Life Slam Dances With Itself: Ten Ways to Find The Time

From December 23 until January 4, I was on vacation, which translated to “free to write at all times during the day and night” and/or read about writing, listen to podcasts about writing, hang out with The Wife, watch The Wire marathon, see movies. Nirvana.
On January 5, I returned to work and my other obligations. I did a bit of writing-related emails over morning tea, thought about the novel during the shower and dressing and driving to work.
And then it stopped. Work was here. Lesson plans to polish. Kids to greet. Classes to teach. And all of this continues to be great. Before becoming a teacher, I spent years as a reporter writing about dead kids. I have never forgotten how that felt. Every day I walk into a school that is crackling full of the living, breathing live energy that kids exude is a blessing for me. They do not even know how they absolutely bring any room to life, and I am so grateful for my time with them.
We But it isn’t writing. The reality is that work takes energy I was applying to writing during that vacation (stay-cation, really, I barely left the house); this is a simple fact of life with which we all must all deal.
So, how do we get writing in during a busy work day? I have a few ideas.
1) Recognize the worth of the day job. It pays the bills, and finances your writing life. Be grateful and committed when there. By doing this you free your energy away from negativity and toward productivity.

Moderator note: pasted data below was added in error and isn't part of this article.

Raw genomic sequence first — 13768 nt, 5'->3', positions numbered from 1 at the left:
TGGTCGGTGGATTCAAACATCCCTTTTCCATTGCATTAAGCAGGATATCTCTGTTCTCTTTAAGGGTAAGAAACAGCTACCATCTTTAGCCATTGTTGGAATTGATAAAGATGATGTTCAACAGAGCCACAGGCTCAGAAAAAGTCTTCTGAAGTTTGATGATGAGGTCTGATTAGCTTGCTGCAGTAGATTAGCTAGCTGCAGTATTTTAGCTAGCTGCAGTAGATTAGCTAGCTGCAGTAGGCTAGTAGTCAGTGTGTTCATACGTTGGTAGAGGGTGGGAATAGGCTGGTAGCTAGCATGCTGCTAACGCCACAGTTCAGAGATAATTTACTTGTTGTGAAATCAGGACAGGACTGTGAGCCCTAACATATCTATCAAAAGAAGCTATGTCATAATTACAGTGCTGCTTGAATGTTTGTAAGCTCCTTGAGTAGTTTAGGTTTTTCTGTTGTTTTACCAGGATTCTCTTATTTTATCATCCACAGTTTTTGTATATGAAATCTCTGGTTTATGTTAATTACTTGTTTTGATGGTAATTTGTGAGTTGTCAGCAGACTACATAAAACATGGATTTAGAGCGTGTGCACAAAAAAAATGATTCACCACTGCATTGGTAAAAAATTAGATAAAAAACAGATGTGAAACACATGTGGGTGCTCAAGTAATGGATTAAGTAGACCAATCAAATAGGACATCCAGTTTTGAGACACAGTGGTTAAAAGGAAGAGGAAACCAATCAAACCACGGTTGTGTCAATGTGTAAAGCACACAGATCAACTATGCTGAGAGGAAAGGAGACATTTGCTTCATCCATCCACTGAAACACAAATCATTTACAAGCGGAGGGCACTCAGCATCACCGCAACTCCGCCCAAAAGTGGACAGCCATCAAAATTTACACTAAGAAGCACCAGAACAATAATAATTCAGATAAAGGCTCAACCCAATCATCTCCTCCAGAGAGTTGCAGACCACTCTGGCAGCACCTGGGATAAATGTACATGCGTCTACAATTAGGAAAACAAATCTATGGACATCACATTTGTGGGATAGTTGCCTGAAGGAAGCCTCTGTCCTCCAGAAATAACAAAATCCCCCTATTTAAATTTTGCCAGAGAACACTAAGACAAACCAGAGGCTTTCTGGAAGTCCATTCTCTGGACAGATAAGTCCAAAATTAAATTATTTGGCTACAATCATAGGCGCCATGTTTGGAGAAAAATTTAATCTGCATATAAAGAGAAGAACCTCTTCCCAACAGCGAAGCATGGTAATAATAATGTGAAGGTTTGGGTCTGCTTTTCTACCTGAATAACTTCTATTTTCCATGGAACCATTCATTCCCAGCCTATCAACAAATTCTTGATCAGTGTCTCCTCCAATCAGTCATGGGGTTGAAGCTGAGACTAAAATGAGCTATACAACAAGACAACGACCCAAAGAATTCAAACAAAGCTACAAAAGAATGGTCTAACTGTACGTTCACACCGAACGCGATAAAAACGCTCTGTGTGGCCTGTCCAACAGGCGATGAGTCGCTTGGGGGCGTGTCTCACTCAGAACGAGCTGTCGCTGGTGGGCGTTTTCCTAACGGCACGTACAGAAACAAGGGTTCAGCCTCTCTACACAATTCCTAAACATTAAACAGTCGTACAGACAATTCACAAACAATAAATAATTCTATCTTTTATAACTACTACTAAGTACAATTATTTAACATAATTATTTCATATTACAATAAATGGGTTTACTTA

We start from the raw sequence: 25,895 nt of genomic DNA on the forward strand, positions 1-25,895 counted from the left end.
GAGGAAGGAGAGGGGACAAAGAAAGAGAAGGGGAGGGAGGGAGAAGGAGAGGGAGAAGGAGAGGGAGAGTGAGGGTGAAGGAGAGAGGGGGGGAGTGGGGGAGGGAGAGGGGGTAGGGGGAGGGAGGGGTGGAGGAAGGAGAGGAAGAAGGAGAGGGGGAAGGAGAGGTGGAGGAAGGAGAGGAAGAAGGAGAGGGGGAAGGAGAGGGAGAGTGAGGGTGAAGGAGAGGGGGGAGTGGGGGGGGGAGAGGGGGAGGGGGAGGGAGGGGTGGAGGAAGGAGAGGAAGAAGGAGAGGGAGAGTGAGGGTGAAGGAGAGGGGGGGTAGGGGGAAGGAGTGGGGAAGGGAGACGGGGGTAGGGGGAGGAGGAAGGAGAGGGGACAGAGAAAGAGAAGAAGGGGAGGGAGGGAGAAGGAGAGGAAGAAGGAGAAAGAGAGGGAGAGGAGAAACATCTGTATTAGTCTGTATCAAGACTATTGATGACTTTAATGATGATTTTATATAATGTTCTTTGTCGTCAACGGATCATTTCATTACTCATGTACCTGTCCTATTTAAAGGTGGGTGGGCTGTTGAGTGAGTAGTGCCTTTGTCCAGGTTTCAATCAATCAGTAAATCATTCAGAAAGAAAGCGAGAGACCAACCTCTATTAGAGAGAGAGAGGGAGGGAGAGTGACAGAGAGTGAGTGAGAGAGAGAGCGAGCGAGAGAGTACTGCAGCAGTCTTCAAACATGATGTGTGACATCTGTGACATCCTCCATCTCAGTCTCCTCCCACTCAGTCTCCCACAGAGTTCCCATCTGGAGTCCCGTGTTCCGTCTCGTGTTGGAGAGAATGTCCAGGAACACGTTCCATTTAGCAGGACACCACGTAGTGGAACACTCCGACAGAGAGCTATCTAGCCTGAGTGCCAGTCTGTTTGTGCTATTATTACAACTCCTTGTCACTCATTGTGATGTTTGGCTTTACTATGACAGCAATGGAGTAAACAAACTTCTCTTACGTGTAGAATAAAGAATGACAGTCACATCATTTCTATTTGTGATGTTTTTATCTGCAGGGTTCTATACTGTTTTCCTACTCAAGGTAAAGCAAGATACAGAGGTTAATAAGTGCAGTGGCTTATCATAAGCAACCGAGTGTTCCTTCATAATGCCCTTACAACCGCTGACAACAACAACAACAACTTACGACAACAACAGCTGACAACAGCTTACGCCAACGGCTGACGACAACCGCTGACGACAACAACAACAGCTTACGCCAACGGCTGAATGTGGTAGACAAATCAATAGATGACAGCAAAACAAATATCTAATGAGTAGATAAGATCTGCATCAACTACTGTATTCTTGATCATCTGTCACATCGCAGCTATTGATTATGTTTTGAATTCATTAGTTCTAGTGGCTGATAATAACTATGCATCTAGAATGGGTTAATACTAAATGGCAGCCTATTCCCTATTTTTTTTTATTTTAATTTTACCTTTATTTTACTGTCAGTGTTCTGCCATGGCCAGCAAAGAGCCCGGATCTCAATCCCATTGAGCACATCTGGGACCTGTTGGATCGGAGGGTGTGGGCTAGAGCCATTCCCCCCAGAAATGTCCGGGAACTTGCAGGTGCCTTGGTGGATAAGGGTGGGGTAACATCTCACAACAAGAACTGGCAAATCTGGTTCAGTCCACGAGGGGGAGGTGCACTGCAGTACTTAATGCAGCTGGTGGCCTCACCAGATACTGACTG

2) Find your rituals. There are times in the day when you can write. For me, morning tea is a good time to write something short. I am writing this during morning tea (yeah, Barry’s Irish!). I find I can keep up with my FB Author Page and my blog at this time. Find a short space of time just for you and the writing.
3) There are other periods of time wherein you can write, find them and use them, too.. For me, I find I have some time after work and before dinner, and after dinner but before meetings or just collapsing. I took advantage of them yesterday and got two key chunks of the novel rewritten. One was the Forward, which always worries me (“Who did I forgot to thank?”), so it was a relief to get another draft done (I will revisit), and I went through Chapter One twice. This is the fourth draft, so most should be polish, with an option to rewrite should a problem reveal itself. But when it was time to stop, I felt I’d moved the work forward. That’s all any of us can do.
4) But I’m tiiiiiiiiirrrrrred. Yes, we all are. Take a power nap. Five minutes on the couch and then up and at’em, whether it be cold water splashed in the face, or push ups or, for me whatever song I am obsessed with that day (right now it is “Kansas City” sung by Marcus Mumford on the New Basement Tapes CD). Play it once, sing your ass off, then turn to the writing. Whatever works.
5) But I missed a day…. Forget what happened yesterday, that’s gone. Find some time to write this day (“They’ll come a day when pens and keyboards fail and we do not write, but it is not this day!”). Live in the moment when it comes to the day’s writing.